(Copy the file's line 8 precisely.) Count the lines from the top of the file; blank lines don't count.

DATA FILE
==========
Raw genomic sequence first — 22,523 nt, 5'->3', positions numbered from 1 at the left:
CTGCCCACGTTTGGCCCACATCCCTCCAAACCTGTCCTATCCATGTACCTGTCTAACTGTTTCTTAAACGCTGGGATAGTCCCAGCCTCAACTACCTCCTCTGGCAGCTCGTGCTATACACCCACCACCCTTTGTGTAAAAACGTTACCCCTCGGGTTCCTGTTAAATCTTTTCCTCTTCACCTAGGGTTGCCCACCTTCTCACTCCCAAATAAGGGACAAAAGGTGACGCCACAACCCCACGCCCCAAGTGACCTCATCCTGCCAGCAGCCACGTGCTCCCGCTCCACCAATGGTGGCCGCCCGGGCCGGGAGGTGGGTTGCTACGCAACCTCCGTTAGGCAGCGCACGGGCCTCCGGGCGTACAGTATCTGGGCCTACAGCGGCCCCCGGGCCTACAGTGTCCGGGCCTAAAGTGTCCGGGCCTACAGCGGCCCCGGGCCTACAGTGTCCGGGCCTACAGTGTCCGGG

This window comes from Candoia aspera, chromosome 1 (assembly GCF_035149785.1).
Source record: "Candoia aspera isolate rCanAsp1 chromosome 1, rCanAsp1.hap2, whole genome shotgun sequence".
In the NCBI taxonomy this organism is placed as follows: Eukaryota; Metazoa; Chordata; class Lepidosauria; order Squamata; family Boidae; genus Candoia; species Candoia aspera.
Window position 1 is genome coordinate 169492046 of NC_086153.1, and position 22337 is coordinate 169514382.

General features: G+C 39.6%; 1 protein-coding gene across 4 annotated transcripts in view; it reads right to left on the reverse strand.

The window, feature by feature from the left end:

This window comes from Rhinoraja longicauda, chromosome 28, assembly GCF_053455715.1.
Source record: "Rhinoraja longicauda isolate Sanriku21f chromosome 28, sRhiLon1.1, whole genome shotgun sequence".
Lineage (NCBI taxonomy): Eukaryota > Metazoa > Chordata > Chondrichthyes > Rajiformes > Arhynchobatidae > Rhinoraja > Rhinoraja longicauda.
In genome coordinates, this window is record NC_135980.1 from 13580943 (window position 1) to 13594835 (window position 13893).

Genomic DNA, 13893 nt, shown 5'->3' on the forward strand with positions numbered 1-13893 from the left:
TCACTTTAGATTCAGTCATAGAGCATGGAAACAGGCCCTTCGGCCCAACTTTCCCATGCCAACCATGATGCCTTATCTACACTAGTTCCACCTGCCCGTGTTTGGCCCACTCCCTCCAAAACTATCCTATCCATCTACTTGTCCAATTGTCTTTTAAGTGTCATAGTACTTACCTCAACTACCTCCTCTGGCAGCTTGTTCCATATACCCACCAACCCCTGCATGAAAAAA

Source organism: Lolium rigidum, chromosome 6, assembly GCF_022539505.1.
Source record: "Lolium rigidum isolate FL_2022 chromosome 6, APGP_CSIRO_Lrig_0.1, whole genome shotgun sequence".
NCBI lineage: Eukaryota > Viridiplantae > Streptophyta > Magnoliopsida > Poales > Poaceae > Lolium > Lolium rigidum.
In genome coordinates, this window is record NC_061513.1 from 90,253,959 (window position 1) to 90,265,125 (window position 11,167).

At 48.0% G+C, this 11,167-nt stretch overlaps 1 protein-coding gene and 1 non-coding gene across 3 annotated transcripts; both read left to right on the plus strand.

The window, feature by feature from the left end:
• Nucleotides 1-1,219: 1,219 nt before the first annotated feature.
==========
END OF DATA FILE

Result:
The window, feature by feature from the left end: